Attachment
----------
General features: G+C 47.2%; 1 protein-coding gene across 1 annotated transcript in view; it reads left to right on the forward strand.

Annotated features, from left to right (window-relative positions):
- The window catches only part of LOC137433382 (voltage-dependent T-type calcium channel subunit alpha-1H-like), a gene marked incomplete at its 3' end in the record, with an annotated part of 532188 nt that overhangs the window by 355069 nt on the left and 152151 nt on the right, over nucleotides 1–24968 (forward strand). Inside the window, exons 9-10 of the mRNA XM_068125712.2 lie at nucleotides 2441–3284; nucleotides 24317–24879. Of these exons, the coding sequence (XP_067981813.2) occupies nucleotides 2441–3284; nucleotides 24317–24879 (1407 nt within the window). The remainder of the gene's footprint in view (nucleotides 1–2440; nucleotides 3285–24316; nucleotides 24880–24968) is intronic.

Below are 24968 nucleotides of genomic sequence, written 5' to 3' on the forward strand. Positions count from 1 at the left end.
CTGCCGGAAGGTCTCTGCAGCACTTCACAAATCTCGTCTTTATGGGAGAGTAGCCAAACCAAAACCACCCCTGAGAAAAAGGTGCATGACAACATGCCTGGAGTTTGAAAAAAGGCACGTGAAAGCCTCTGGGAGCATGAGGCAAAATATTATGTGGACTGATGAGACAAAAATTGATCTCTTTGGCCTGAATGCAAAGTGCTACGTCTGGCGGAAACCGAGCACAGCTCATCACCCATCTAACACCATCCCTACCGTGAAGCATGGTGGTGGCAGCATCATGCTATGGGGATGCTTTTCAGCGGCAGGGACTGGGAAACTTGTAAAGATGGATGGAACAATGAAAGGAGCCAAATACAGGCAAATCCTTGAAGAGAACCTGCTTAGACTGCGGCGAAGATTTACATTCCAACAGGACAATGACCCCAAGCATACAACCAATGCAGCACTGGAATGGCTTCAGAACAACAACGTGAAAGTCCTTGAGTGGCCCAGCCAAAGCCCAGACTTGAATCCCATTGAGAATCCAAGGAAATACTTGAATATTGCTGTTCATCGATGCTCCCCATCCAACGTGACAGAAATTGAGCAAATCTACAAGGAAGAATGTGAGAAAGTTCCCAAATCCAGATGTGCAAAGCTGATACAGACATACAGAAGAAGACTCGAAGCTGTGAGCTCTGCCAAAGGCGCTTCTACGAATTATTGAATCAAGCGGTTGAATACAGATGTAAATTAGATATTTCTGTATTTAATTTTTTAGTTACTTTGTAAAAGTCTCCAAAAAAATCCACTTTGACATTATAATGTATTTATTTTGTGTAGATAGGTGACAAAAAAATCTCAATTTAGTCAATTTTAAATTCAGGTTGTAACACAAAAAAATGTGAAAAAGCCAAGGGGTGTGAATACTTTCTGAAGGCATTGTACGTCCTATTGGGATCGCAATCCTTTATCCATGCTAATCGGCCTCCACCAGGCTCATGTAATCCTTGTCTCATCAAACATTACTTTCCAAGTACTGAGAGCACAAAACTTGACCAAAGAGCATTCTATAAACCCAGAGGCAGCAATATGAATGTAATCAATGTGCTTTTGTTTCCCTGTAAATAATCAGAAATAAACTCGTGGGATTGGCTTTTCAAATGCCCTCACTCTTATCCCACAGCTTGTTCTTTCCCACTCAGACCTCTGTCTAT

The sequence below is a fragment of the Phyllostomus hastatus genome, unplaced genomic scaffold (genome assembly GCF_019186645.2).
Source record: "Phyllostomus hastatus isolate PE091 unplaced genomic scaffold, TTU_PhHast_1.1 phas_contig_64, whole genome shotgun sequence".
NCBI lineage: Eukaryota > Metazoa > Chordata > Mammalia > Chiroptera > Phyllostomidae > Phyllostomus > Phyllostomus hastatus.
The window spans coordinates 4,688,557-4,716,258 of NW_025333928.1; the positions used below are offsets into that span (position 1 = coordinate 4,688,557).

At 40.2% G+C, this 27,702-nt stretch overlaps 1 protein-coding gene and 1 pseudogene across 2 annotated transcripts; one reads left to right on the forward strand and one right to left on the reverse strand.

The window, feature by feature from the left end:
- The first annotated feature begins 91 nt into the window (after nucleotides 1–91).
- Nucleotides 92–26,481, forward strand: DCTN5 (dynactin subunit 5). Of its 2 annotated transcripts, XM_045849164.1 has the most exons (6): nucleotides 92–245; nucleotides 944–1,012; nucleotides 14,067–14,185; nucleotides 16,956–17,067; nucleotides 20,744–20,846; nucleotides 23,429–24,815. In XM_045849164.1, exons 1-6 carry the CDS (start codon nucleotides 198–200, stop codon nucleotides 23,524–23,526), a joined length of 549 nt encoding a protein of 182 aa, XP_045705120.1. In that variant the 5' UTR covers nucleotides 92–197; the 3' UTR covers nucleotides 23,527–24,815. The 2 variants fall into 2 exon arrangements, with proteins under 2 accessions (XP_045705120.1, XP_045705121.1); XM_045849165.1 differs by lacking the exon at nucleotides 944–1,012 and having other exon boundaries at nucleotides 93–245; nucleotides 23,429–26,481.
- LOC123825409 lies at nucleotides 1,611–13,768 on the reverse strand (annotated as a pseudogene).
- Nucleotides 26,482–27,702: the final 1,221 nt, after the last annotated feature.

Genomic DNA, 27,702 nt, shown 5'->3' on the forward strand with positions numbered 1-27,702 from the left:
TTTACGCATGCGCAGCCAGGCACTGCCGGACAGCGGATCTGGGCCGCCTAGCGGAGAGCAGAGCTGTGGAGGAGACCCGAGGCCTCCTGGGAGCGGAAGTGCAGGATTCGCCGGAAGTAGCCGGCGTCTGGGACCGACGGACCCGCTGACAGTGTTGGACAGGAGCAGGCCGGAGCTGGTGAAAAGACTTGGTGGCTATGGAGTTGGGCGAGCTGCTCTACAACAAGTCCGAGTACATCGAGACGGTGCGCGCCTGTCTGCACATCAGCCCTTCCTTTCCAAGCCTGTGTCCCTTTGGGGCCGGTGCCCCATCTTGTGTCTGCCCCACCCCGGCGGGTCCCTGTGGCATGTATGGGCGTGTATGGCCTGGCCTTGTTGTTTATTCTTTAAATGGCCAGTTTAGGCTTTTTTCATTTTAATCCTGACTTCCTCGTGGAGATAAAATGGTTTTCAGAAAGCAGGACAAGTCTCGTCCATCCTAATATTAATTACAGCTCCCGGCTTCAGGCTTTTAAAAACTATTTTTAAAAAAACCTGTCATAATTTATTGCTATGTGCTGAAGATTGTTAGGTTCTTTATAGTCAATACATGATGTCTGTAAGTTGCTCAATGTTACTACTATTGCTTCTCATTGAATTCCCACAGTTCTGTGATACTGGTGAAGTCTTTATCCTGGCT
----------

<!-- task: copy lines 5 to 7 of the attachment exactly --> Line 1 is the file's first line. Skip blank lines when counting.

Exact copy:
CTGCCGGAAGGTCTCTGCAGCACTTCACAAATCTCGTCTTTATGGGAGAGTAGCCAAACCAAAACCACCCCTGAGAAAAAGGTGCATGACAACATGCCTGGAGTTTGAAAAAAGGCACGTGAAAGCCTCTGGGAGCATGAGGCAAAATATTATGTGGACTGATGAGACAAAAATTGATCTCTTTGGCCTGAATGCAAAGTGCTACGTCTGGCGGAAACCGAGCACAGCTCATCACCCATCTAACACCATCCCTACCGTGAAGCATGGTGGTGGCAGCATCATGCTATGGGGATGCTTTTCAGCGGCAGGGACTGGGAAACTTGTAAAGATGGATGGAACAATGAAAGGAGCCAAATACAGGCAAATCCTTGAAGAGAACCTGCTTAGACTGCGGCGAAGATTTACATTCCAACAGGACAATGACCCCAAGCATACAACCAATGCAGCACTGGAATGGCTTCAGAACAACAACGTGAAAGTCCTTGAGTGGCCCAGCCAAAGCCCAGACTTGAATCCCATTGAGAATCCAAGGAAATACTTGAATATTGCTGTTCATCGATGCTCCCCATCCAACGTGACAGAAATTGAGCAAATCTACAAGGAAGAATGTGAGAAAGTTCCCAAATCCAGATGTGCAAAGCTGATACAGACATACAGAAGAAGACTCGAAGCTGTGAGCTCTGCCAAAGGCGCTTCTACGAATTATTGAATCAAGCGGTTGAATACAGATGTAAATTAGATATTTCTGTATTTAATTTTTTAGTTACTTTGTAAAAGTCTCCAAAAAAATCCACTTTGACATTATAATGTATTTATTTTGTGTAGATAGGTGACAAAAAAATCTCAATTTAGTCAATTTTAAATTCAGGTTGTAACACAAAAAAATGTGAAAAAGCCAAGGGGTGTGAATACTTTCTGAAGGCATTGTACGTCCTATTGGGATCGCAATCCTTTATCCATGCTAATCGGCCTCCACCAGGCTCATGTAATCCTTGTCTCATCAAACATTACTTTCCAAGTACTGAGAGCACAAAACTTGACCAAAGAGCATTCTATAAACCCAGAGGCAGCAATATGAATGTAATCAATGTGCTTTTGTTTCCCTGTAAATAATCAGAAATAAACTCGTGGGATTGGCTTTTCAAATGCCCTCACTCTTATCCCACAGCTTGTTCTTTCCCACTCAGACCTCTGTCTAT

The sequence below is a fragment of the Phyllostomus hastatus genome, unplaced genomic scaffold (genome assembly GCF_019186645.2).
Source record: "Phyllostomus hastatus isolate PE091 unplaced genomic scaffold, TTU_PhHast_1.1 phas_contig_64, whole genome shotgun sequence".